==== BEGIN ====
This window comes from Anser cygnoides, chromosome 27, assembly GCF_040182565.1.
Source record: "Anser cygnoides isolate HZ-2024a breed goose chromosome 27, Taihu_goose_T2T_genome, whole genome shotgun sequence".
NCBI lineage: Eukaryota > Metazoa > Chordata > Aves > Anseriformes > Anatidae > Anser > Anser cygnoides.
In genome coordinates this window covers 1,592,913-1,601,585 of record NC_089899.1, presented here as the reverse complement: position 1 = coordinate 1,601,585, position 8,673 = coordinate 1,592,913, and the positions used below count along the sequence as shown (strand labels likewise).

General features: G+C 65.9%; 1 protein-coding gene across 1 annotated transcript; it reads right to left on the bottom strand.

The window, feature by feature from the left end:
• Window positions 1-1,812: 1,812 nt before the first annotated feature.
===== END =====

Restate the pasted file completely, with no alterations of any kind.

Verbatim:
This window comes from Anser cygnoides, chromosome 27, assembly GCF_040182565.1.
Source record: "Anser cygnoides isolate HZ-2024a breed goose chromosome 27, Taihu_goose_T2T_genome, whole genome shotgun sequence".
NCBI lineage: Eukaryota > Metazoa > Chordata > Aves > Anseriformes > Anatidae > Anser > Anser cygnoides.
In genome coordinates this window covers 1,592,913-1,601,585 of record NC_089899.1, presented here as the reverse complement: position 1 = coordinate 1,601,585, position 8,673 = coordinate 1,592,913, and the positions used below count along the sequence as shown (strand labels likewise).

General features: G+C 65.9%; 1 protein-coding gene across 1 annotated transcript; it reads right to left on the bottom strand.

The window, feature by feature from the left end:
• Window positions 1-1,812: 1,812 nt before the first annotated feature.